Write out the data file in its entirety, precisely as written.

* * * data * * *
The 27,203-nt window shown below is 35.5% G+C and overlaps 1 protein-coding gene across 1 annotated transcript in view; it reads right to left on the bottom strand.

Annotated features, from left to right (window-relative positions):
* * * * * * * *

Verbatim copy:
The 27,203-nt window shown below is 35.5% G+C and overlaps 1 protein-coding gene across 1 annotated transcript in view; it reads right to left on the bottom strand.

Annotated features, from left to right (window-relative positions):